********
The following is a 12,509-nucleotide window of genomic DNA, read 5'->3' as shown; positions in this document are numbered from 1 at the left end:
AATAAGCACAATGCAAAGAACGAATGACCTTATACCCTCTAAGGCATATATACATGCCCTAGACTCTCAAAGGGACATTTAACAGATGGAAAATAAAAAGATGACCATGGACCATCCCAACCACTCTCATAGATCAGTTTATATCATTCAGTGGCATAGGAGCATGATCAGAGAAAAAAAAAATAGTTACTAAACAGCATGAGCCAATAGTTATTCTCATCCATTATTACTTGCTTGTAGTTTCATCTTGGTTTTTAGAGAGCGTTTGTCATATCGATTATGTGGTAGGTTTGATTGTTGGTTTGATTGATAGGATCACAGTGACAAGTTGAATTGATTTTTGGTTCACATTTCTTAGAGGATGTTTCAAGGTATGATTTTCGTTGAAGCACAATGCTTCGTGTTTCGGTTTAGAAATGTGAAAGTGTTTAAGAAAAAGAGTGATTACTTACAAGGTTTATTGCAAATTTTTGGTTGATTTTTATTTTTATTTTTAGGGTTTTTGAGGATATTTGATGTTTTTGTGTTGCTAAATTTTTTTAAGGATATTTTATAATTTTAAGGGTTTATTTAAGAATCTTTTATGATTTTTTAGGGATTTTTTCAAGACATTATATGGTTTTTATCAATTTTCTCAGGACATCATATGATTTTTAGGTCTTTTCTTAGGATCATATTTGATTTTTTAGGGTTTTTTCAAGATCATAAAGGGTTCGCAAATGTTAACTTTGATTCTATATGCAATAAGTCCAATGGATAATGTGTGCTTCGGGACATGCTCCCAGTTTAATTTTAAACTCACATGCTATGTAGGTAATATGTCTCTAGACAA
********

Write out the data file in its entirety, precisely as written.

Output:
The following is a 12,509-nucleotide window of genomic DNA, read 5'->3' as shown; positions in this document are numbered from 1 at the left end:
AATAAGCACAATGCAAAGAACGAATGACCTTATACCCTCTAAGGCATATATACATGCCCTAGACTCTCAAAGGGACATTTAACAGATGGAAAATAAAAAGATGACCATGGACCATCCCAACCACTCTCATAGATCAGTTTATATCATTCAGTGGCATAGGAGCATGATCAGAGAAAAAAAAAATAGTTACTAAACAGCATGAGCCAATAGTTATTCTCATCCATTATTACTTGCTTGTAGTTTCATCTTGGTTTTTAGAGAGCGTTTGTCATATCGATTATGTGGTAGGTTTGATTGTTGGTTTGATTGATAGGATCACAGTGACAAGTTGAATTGATTTTTGGTTCACATTTCTTAGAGGATGTTTCAAGGTATGATTTTCGTTGAAGCACAATGCTTCGTGTTTCGGTTTAGAAATGTGAAAGTGTTTAAGAAAAAGAGTGATTACTTACAAGGTTTATTGCAAATTTTTGGTTGATTTTTATTTTTATTTTTAGGGTTTTTGAGGATATTTGATGTTTTTGTGTTGCTAAATTTTTTTAAGGATATTTTATAATTTTAAGGGTTTATTTAAGAATCTTTTATGATTTTTTAGGGATTTTTTCAAGACATTATATGGTTTTTATCAATTTTCTCAGGACATCATATGATTTTTAGGTCTTTTCTTAGGATCATATTTGATTTTTTAGGGTTTTTTCAAGATCATAAAGGGTTCGCAAATGTTAACTTTGATTCTATATGCAATAAGTCCAATGGATAATGTGTGCTTCGGGACATGCTCCCAGTTTAATTTTAAACTCACATGCTATGTAGGTAATATGTCTCTAGACAA